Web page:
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According to a new Centers for Disease Control (CDC) Vital Signs Report, an estimated 75% of U.S. adults have a predicted “heart age” that surpasses their chronological age. This means they are at a relatively higher risk for a heart attack or stroke. Heart age is calculated based on an individual’s cardiovascular risk factor profile, with factors including high blood pressure, cigarette smoking, diabetes status, and body mass index (BMI) as an indicator for obesity.
In a new study published online in EBioMedicine, researchers identified chronic inflammation as the most important changeable factor associated with being able to live to 100 years of age. This was also the case for maintaining optimal physical and mental health along the way. The study included more than 1,500 people with ages ranging from 50-110.
Recently, it seems that many athletes and exercise enthusiasts are turning to a reddish-purple colored fluid to boost performance – but is there evidence supporting beetroot juice as an ergogenic aid? A new study published in the American Journal of Physiology–Regulatory, Integrative and Comparative Physiology looked at the effects of chronic beetroot juice supplementation on circulatory dynamics during exercise. It is well known that beetroot juice is rich in nitrate which can promote vasodilation and increase blood flow to working tissues.
In a Viewpoint recently published in the Journal of the Medical Association (JAMA), researchers from the Friedman School of Nutrition Science & Policy at Tufts University and Boston Children’s Hospital urged the federal government to drop restrictions on total fat consumption in the upcoming 2015 Dietary Guidelines for Americans.
A recent study published in the American Journal of Clinical Nutrition showed that consumers in the US still gravitate towards purchasing heavily-processed “convenience” foods over natural products. “Processed foods” were defined by the authors as any foods other than raw agricultural commodities, and were categorized by the extent of changes occurring in the product as a result of the processing. Processed foods are treated in some manner to extend their storage life or improve their taste, nutritional value, color or texture.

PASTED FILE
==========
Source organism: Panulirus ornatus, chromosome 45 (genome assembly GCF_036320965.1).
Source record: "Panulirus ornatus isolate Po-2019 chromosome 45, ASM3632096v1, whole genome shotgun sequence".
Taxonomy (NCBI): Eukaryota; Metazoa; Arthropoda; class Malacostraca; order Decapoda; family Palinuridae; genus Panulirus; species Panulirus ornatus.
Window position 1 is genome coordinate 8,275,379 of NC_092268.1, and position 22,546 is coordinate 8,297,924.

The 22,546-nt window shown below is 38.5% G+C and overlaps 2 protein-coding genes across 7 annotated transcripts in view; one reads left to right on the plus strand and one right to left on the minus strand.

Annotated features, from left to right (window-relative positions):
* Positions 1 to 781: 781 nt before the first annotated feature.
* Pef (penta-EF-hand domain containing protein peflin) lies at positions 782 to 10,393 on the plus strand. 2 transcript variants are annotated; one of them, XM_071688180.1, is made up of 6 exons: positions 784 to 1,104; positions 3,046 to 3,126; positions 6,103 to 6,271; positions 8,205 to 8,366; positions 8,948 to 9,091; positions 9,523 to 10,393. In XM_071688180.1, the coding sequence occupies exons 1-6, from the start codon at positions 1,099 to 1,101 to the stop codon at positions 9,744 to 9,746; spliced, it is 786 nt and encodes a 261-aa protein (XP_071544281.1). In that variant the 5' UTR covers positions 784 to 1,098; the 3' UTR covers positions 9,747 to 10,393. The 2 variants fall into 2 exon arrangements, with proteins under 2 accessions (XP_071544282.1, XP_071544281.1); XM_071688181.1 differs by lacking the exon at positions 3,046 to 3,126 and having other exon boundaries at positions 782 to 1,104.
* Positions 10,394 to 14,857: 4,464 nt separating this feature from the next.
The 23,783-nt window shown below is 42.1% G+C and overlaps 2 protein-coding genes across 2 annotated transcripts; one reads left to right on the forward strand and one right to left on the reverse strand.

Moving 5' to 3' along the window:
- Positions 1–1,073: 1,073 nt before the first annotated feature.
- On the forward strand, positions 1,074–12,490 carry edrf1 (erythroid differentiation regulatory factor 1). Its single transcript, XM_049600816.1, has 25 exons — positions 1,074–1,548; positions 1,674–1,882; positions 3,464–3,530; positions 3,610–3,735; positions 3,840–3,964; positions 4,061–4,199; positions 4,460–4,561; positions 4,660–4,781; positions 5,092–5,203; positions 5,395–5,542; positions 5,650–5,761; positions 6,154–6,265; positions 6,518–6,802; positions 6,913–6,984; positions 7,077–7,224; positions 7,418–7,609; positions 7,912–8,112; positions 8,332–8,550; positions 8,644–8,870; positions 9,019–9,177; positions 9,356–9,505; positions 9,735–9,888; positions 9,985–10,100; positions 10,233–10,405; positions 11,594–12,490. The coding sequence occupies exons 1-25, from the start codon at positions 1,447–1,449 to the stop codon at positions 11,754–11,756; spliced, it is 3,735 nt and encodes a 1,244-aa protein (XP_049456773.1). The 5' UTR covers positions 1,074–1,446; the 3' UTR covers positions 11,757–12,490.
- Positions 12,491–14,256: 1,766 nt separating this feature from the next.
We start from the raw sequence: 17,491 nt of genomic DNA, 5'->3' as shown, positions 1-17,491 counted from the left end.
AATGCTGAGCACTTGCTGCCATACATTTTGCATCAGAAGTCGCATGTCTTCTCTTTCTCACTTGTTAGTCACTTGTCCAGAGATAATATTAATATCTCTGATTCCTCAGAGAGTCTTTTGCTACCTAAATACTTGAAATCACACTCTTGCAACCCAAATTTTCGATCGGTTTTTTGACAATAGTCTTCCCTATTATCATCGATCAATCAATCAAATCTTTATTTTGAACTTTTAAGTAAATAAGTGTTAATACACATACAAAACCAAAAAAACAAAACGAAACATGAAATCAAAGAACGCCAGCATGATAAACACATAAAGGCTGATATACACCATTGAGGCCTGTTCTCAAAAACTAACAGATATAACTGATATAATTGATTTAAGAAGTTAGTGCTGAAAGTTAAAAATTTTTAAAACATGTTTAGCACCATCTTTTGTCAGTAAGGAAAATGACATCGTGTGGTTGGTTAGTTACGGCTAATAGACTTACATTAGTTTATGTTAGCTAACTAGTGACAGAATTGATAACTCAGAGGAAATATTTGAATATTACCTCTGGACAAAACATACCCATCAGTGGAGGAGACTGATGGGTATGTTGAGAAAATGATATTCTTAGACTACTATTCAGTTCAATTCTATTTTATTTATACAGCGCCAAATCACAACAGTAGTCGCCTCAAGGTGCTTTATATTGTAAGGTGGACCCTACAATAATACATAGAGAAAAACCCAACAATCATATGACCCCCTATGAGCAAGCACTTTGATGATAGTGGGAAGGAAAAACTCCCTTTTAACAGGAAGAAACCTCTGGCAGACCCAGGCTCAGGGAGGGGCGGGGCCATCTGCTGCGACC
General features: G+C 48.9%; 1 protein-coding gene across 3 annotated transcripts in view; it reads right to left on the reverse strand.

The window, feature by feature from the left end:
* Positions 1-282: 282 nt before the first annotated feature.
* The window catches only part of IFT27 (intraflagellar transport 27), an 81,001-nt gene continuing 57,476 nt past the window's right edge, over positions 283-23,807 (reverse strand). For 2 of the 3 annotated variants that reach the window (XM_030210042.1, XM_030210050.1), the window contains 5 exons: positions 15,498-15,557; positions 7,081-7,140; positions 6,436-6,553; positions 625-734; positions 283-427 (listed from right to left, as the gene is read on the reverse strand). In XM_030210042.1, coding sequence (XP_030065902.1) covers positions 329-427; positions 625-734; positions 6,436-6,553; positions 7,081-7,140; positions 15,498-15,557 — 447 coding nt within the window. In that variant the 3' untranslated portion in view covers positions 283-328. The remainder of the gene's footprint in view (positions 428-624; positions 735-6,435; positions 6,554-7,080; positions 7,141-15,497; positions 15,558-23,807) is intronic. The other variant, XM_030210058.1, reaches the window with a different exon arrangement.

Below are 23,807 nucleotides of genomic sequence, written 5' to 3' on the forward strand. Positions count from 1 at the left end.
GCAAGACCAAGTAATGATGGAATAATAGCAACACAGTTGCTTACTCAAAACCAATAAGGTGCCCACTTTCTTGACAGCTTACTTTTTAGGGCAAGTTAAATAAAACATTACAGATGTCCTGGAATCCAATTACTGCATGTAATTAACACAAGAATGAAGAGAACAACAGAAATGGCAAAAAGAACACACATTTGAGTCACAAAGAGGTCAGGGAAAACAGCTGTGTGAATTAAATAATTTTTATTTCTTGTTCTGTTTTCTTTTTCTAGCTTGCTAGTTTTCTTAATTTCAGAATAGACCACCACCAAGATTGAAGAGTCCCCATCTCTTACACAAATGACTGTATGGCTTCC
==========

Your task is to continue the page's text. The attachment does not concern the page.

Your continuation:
Einstein’s intelligence has been a subject of many conversations. The influential German born physicist wowed society with his theory of relativity, leading to the intrigue in the organ responsible for all critical thought – his brain. While Albert Einstein was born genetically gifted, it is possible for the average person to improve brain function.
The negative impacts of a sedentary lifestyle, as well as the chronic impacts of sitting for 40 hours or more a week at a desk are well documented. New research indicates that reversing this damage can potentially be as easy as taking an extra 2 minute walk every hour. Published in the Clinical Journal of the American Society of Nephrology, investigators founds that replacing 2 minutes/hour of sedentary activity with 2 minutes/hour of walking decreased the risk of death by 33% in the general population.
Public health experts have consistently argued that calorie counts should be mandatory on all alcoholic beverage labels. The common question is – why are calories from alcoholic beverages treated any differently than those from food? Most drinks that contain more than 1.2% alcohol by volume are currently exempt from providing caloric data. According to Fiona Sim, Chair of the Royal Society for Public Health and recent author in The BMJ; an estimated 10% of daily calories come from alcohol among adults who drink. However, a recent study found that 80% of 2,117 adults questioned in a survey were not familiar with the caloric density of common alcoholic beverages they consume.